Perhaps the most compelling reason to buy this disk is that Harmonia Mundi has managed to get all three quartets onto a single CD, which makes for almost 80 minutes' worth of music. That would not be a bargain, of course, if the performances or recording were second rate, but that is not the case. In fact, I found certain movements, the rumbustious finales of the Second and Third Quartests and the intriguing variations movement of the Second, handled about as I'd like them to be. For example, the folkish episodes in the Third Quartet finale, with their atmostpheric drones on the lower strings, have never sounded more apt to me, and because the Eroica take all the repeats in the finale of the Second, they have created a truly sweeping movement that should dispell the notion (which I've heard before) that this finale is too anemic for the rest of the quartet.
Indeed, in this performance the Second Quartet emerges as the freshest, most Schumannesque creation of the three, as I've long suspected it to be. Love it or not (and I tend to love it), there is not another quartet movement like the fleet, improvisatory first movement. And the other movements sustain that impression of the string quartet reinvented as Romantic vehicle. For this alone the CD is a revelation.
But whereas reviewer Eisler found the Eroica's intonation flawless, I must say that certain sounds, especially the nasal quality of the lower strings in solo passages, will take a bit of getting used to. Where viola and cello should sound plaintive in the slow movement of the Second Quartet, they sound--petulant? I'm not quite sure, but the effect is less than magical.
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20 of 20 people found the following review helpful By PARTHO ROY on September 20, 2002
Format: Audio CD
It's a shame that the great Romantic "madman," Robert Schumann, received little recognition for these three chamber music gems churned out in a manic frenzy known as Opus 41. Composed in the related keys of Am, F, and A, these three quartets share an intimate connection with one another unlike any other composer's sets. Composed when musicians were still trembling in the shadows of Beethoven's late quartets (and Schubert's, too, I'd say), these pieces show Schumann at his full emotional range in that intimate genre between the sonata and the symphony. To find all three works on one CD is rare treat indeed.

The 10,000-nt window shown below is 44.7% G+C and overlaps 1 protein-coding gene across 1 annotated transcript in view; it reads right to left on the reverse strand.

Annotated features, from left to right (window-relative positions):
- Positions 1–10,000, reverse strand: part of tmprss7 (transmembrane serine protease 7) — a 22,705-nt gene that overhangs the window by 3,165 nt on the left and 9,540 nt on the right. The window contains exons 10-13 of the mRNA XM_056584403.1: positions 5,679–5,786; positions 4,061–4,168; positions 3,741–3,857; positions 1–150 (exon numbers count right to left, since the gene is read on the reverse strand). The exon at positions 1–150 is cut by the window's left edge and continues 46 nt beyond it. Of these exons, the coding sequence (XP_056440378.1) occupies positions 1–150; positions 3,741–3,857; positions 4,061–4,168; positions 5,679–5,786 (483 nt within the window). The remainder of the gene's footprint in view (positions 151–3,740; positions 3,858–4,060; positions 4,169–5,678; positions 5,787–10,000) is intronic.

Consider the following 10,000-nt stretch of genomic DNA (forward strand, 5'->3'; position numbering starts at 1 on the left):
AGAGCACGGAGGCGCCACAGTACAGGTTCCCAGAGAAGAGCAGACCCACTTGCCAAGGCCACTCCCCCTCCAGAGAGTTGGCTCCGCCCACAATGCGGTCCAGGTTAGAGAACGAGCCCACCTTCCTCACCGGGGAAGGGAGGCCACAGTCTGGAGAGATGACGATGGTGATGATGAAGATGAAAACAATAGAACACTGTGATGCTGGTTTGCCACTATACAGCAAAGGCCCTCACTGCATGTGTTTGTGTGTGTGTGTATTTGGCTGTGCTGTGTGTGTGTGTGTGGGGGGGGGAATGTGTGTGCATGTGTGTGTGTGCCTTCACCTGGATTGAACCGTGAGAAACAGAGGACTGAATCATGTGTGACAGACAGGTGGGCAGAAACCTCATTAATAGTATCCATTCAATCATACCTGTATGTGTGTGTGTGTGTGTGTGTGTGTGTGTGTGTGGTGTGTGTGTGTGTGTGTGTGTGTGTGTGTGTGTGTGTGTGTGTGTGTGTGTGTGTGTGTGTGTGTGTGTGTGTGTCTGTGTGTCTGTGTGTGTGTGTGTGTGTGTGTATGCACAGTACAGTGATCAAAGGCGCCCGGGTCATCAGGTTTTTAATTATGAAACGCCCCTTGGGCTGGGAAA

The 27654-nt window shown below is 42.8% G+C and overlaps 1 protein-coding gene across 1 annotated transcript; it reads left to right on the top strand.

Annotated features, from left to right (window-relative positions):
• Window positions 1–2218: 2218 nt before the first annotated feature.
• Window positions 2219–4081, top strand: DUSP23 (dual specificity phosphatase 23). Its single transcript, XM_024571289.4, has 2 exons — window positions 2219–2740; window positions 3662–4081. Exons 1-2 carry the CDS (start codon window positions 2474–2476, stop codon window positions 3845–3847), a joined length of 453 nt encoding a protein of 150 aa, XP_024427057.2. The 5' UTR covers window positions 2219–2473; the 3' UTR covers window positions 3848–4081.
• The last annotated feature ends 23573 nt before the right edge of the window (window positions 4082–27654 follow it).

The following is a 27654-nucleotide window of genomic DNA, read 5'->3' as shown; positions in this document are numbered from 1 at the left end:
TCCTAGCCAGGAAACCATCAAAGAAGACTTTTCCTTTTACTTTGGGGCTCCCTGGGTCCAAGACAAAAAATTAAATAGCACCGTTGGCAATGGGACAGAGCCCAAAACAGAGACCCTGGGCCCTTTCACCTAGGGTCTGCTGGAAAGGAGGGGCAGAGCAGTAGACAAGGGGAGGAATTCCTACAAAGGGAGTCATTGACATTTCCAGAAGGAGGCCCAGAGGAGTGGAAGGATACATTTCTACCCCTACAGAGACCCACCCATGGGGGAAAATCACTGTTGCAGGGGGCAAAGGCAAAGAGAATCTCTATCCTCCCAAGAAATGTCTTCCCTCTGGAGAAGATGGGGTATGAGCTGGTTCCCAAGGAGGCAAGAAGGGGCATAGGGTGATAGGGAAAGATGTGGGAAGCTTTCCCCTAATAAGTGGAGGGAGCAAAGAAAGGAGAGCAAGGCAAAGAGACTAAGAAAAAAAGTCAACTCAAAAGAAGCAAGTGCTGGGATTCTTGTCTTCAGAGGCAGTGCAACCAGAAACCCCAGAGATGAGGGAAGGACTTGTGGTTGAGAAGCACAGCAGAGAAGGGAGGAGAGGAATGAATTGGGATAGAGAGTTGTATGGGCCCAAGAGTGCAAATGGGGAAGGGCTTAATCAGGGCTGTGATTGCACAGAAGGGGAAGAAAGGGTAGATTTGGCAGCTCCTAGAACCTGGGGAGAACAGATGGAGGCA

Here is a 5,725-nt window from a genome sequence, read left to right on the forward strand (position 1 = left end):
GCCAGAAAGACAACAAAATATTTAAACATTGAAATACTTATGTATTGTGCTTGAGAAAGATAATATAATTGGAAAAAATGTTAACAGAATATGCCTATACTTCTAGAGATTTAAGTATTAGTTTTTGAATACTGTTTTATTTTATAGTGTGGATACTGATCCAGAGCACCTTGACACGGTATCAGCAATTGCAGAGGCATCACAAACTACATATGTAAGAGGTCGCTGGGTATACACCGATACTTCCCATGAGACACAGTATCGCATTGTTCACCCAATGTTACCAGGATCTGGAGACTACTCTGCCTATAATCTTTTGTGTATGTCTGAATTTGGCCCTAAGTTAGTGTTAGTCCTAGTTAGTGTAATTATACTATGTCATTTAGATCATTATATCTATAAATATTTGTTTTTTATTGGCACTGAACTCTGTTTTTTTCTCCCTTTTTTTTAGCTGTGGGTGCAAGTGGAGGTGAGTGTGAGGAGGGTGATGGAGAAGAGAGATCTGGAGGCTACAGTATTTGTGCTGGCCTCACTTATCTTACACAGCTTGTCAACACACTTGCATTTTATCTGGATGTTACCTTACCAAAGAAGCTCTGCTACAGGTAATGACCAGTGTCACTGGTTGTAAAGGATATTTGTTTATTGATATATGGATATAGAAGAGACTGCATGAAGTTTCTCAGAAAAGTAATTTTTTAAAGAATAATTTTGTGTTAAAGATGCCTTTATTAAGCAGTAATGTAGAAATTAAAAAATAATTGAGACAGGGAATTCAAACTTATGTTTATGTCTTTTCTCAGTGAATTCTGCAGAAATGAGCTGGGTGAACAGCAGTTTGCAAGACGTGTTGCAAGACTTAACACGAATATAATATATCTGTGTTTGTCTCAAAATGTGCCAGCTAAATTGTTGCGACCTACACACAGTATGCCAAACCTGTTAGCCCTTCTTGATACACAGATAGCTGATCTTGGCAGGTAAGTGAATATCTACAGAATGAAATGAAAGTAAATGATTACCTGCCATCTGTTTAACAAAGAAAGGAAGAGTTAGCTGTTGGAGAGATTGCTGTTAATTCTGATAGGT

However, it is the Eroica Quartet's (not to be confused with the different--and much sexier--Eroica Trio) keen interpretation of these works (on period instruments, no less) that makes this CD such an important contribution to the classical recording canon. The delivery is soulful, authentic, and nuanced with such sensitivity that you'd swear the ensemble rehearsed under Schumann himself. The players shine through with singular brilliance.
The liner notes give not only the customary player profiles, composer mini-bio, and description of the works performed, but also discuss Schumann's original manuscripts along with a track-programming guide for listeners who want to hear the second quartet in its original format. No other recording of Schumann's quartets offers such quality and detail. If you feel that the string quartet died with Schubert and came back with Brahms, listening to this CD will convince you that Schumann's chamber compositions were more than just a weak bridge--they were true art.
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2 of 2 people found the following review helpful By Kenneth Bergman on March 22, 2014
Format: MP3 Music Verified Purchase
Schumann composed his three string quartets, along with his piano quartet and quintet, in 1842, his "chamber music" year. The Opus 41 string quartets were composed in a two-month period and are in related keys: A-minor (No.1), F-major (No. 2), and A-major (No. 3). They follow traditional sonata format with a few exceptions. In No. 2, the slow movement is a set of rather free variations. In No. 3, a scherzo is replaced by another set of variations of contrasting character. Schumann wrote that he studied the string quartets of Haydn, Mozart, and especially Beethoven in preparation for writing his own, but they are also influenced by Schubert (third movement of No. 3) and Mendelssohn, to whom the quartets were dedicated. These quartets have never been as well known as the piano quartet and quintet, but they are every bit as well-crafted and beautiful.

These performances by the Eroica Quartet are quite special. The Eroica members have studied performance practices of the early 19th Century and attempt to reproduce them here, using period instruments and practices, which include less use of vibrato and greater use of portamento (sliding between notes). Because of these differences from modern instruments and practices, some listeners may think these performances seem a bit strange, but overall these are very fine renderings of Schumann's music. The Eroica's playing has a bite to it in the livelier passages, sounding a bit rough at times, but that adds to the impact of the music, in my opinion. They are exquisitely sensitive in the more lyrical moments, such as the gorgeous slow movement of No. 3.

The Eroica recorded these quartets in 2000 for Harmonia Mundi. The sound quality is exceptionally realistic; one can imagine the quartet in the same room as the listener.